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      Pet Attachment and Wellbeing of Older-Aged Recreational Horseback Riders

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          Abstract

          The aim of the study was to determine if and how emotional attachment to their animal of older-aged (45+) horseback riders affects their physical, psychological and social wellbeing in comparison to dog owners. Overall, 124 individuals 45+ years answered questionnaires about pet attachment and wellbeing. Comparisons were carried out using a general linear model with activity group (rider/dog owner) as the main variable of interest. Horseback riders had no significantly lower pet attachment scores compared to dog owners. Gender differences of pet attachment were found in riders, with women having higher love factor scores. Self-reported mood during activities with the animal was significantly correlated with overall pet attachment, pet love and personal growth by contact with the pet in both, riders and dog owners. We observed no correlation of physical wellbeing during and after the activity with the animal and overall pet attachment in dog owners and horseback riders. Psychological wellbeing during the activity was significantly correlated with overall pet attachment in riders and social wellbeing during the activity in both groups. Recreational horseback riders nearly reach pet attachment scores of dog owners, increasing social and psychological wellbeing in a manner similar to that in dog owners.

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          Most cited references 48

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          World Medical Association Declaration of Helsinki. Ethical principles for medical research involving human subjects.

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            The Construction of a New Type of Attitude Measure

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              Physical activity in older age: perspectives for healthy ageing and frailty

              Regular physical activity helps to improve physical and mental functions as well as reverse some effects of chronic disease to keep older people mobile and independent. Despite the highly publicised benefits of physical activity, the overwhelming majority of older people in the United Kingdom do not meet the minimum physical activity levels needed to maintain health. The sedentary lifestyles that predominate in older age results in premature onset of ill health, disease and frailty. Local authorities have a responsibility to promote physical activity amongst older people, but knowing how to stimulate regular activity at the population-level is challenging. The physiological rationale for physical activity, risks of adverse events, societal and psychological factors are discussed with a view to inform public health initiatives for the relatively healthy older person as well as those with physical frailty. The evidence shows that regular physical activity is safe for healthy and for frail older people and the risks of developing major cardiovascular and metabolic diseases, obesity, falls, cognitive impairments, osteoporosis and muscular weakness are decreased by regularly completing activities ranging from low intensity walking through to more vigorous sports and resistance exercises. Yet, participation in physical activities remains low amongst older adults, particularly those living in less affluent areas. Older people may be encouraged to increase their activities if influenced by clinicians, family or friends, keeping costs low and enjoyment high, facilitating group-based activities and raising self-efficacy for exercise.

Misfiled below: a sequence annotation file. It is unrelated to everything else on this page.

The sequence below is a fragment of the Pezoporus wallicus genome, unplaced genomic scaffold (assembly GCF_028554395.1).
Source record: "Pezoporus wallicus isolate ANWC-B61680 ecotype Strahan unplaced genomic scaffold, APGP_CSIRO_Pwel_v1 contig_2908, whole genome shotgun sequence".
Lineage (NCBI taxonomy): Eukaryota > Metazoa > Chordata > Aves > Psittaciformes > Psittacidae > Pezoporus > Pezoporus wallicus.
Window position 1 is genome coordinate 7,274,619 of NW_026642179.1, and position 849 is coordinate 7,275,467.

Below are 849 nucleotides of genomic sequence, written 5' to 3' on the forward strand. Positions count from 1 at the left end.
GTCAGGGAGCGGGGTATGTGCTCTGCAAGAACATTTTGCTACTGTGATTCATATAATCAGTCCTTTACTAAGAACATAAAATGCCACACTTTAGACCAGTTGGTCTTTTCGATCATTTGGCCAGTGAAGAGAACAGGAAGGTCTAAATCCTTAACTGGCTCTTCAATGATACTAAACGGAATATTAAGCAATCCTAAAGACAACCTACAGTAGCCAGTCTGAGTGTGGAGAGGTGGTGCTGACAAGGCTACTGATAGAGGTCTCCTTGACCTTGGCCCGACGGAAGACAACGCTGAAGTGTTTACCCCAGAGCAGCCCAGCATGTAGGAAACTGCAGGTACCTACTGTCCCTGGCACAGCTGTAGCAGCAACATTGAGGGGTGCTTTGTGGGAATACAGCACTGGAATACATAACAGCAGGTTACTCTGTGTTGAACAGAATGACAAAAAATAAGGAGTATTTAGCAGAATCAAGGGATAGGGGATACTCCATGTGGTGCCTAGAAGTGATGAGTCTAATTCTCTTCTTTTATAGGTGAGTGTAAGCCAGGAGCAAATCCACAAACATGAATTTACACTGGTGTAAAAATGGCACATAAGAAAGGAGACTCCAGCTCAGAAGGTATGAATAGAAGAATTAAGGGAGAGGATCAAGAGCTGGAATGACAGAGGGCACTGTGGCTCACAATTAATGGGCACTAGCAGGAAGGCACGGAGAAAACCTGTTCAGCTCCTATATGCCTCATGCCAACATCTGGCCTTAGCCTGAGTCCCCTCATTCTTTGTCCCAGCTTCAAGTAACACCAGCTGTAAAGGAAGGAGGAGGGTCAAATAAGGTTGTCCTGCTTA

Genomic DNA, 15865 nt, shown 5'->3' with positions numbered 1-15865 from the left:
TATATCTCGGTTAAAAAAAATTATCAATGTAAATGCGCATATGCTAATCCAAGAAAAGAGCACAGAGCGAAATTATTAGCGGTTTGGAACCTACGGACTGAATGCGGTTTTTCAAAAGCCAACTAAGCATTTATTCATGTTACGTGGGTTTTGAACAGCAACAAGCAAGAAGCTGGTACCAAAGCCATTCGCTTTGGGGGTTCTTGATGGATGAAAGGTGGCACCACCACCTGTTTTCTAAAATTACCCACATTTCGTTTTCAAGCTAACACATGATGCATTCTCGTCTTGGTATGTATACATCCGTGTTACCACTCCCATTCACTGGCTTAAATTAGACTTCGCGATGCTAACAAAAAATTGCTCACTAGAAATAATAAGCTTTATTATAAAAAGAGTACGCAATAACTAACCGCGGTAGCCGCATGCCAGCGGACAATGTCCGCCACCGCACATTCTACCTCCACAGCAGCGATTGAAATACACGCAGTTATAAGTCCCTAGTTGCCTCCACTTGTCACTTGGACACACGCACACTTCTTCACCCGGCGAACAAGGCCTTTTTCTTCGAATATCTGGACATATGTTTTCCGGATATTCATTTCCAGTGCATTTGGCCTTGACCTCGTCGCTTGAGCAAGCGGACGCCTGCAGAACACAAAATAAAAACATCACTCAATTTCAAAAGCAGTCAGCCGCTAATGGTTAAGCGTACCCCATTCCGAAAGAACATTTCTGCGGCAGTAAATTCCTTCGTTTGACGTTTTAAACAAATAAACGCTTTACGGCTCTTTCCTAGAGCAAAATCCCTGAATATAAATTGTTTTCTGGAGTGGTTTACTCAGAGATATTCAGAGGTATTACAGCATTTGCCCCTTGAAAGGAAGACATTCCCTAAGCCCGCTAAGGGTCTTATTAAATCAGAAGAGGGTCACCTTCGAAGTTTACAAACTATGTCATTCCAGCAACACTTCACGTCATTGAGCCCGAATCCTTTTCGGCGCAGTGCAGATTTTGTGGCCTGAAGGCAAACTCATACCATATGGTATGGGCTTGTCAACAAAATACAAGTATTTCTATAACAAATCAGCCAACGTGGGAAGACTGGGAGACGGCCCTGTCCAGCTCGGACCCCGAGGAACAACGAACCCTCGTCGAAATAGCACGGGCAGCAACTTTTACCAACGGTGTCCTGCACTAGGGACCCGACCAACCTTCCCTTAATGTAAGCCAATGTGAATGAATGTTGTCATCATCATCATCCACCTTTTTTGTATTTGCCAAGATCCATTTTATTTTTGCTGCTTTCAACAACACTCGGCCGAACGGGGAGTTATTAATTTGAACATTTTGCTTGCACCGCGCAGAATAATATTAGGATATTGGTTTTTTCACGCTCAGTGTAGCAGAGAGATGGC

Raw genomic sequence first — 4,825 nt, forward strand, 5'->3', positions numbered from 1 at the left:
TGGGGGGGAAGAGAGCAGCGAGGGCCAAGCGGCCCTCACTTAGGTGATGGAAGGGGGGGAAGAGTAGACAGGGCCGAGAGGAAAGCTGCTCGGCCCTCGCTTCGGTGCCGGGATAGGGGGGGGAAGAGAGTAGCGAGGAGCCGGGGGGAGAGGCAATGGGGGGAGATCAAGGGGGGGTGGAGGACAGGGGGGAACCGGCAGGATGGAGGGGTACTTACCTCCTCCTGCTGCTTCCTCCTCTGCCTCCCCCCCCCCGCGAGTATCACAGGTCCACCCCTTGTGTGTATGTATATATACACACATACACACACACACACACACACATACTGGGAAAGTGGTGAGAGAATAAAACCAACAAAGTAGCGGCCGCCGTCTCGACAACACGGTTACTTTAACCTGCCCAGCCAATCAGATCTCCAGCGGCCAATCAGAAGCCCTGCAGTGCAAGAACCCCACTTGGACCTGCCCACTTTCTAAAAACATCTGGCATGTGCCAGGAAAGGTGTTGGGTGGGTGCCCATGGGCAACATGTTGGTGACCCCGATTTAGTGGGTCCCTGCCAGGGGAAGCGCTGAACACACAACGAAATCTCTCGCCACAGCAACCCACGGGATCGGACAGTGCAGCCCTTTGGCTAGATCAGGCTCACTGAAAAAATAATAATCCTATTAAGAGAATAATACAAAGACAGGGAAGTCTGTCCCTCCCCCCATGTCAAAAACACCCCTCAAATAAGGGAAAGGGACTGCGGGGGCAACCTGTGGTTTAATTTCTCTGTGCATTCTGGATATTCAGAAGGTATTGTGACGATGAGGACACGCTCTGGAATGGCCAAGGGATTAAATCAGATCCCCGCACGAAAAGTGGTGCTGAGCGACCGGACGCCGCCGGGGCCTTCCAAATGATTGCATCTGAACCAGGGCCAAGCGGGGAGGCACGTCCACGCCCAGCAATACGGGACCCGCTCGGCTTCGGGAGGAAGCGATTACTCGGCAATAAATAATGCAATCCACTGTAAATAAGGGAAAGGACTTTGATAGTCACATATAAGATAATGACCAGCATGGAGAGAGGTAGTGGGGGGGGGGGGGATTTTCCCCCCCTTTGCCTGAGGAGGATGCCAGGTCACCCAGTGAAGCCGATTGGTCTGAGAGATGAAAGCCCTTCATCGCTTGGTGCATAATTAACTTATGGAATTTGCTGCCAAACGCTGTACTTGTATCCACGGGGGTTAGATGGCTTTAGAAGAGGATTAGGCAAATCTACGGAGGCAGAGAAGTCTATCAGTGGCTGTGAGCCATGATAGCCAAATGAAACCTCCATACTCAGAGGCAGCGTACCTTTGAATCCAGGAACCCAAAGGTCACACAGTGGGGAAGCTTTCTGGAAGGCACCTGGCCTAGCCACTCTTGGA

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                Author and article information

                Journal
                Int J Environ Res Public Health
                Int J Environ Res Public Health
                ijerph
                International Journal of Environmental Research and Public Health
                MDPI
                1661-7827
                1660-4601
                13 March 2020
                March 2020
                : 17
                : 6
                Affiliations
                [1 ]Center for Public Health, Medical University Vienna, Kinderspitalgasse 15/1, 1090 Vienna, Austria; manfred.maier@ 123456meduniwien.ac.at (M.M.); michael.kundi@ 123456meduniwien.ac.at (M.K.)
                [2 ]Health Sciences, University of Applied Sciences FH Campus Wien, Favoritenstrasse 226, 1100 Vienna, Austria
                Author notes
                Article
                ijerph-17-01865
                10.3390/ijerph17061865
                7143422
                32183083
                © 2020 by the authors.

                Licensee MDPI, Basel, Switzerland. This article is an open access article distributed under the terms and conditions of the Creative Commons Attribution (CC BY) license ( http://creativecommons.org/licenses/by/4.0/).

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